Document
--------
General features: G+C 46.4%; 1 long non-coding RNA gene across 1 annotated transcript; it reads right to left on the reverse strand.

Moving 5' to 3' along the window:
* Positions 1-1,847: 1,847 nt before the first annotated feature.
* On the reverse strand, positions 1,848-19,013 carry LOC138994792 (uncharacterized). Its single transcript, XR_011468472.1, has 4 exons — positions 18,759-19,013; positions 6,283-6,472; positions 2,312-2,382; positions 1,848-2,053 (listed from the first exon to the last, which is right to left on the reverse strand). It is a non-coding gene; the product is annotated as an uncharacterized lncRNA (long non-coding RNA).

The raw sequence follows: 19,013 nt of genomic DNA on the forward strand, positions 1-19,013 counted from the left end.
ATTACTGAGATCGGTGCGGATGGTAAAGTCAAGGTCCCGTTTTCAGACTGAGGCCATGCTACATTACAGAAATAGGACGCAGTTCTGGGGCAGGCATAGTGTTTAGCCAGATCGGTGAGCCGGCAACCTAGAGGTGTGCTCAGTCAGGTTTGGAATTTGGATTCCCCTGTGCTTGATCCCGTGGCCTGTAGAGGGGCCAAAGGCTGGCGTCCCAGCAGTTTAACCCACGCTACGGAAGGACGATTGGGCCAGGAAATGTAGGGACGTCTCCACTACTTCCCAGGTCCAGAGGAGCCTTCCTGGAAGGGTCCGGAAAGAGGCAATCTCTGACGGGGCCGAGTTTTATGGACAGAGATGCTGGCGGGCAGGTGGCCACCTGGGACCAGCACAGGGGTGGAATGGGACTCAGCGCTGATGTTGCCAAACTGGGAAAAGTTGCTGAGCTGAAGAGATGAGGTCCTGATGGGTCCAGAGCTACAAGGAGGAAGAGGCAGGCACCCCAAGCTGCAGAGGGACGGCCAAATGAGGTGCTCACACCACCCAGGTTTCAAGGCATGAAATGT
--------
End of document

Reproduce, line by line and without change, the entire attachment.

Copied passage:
General features: G+C 46.4%; 1 long non-coding RNA gene across 1 annotated transcript; it reads right to left on the reverse strand.

Moving 5' to 3' along the window:
* Positions 1-1,847: 1,847 nt before the first annotated feature.
* On the reverse strand, positions 1,848-19,013 carry LOC138994792 (uncharacterized). Its single transcript, XR_011468472.1, has 4 exons — positions 18,759-19,013; positions 6,283-6,472; positions 2,312-2,382; positions 1,848-2,053 (listed from the first exon to the last, which is right to left on the reverse strand). It is a non-coding gene; the product is annotated as an uncharacterized lncRNA (long non-coding RNA).

The raw sequence follows: 19,013 nt of genomic DNA on the forward strand, positions 1-19,013 counted from the left end.
ATTACTGAGATCGGTGCGGATGGTAAAGTCAAGGTCCCGTTTTCAGACTGAGGCCATGCTACATTACAGAAATAGGACGCAGTTCTGGGGCAGGCATAGTGTTTAGCCAGATCGGTGAGCCGGCAACCTAGAGGTGTGCTCAGTCAGGTTTGGAATTTGGATTCCCCTGTGCTTGATCCCGTGGCCTGTAGAGGGGCCAAAGGCTGGCGTCCCAGCAGTTTAACCCACGCTACGGAAGGACGATTGGGCCAGGAAATGTAGGGACGTCTCCACTACTTCCCAGGTCCAGAGGAGCCTTCCTGGAAGGGTCCGGAAAGAGGCAATCTCTGACGGGGCCGAGTTTTATGGACAGAGATGCTGGCGGGCAGGTGGCCACCTGGGACCAGCACAGGGGTGGAATGGGACTCAGCGCTGATGTTGCCAAACTGGGAAAAGTTGCTGAGCTGAAGAGATGAGGTCCTGATGGGTCCAGAGCTACAAGGAGGAAGAGGCAGGCACCCCAAGCTGCAGAGGGACGGCCAAATGAGGTGCTCACACCACCCAGGTTTCAAGGCATGAAATGT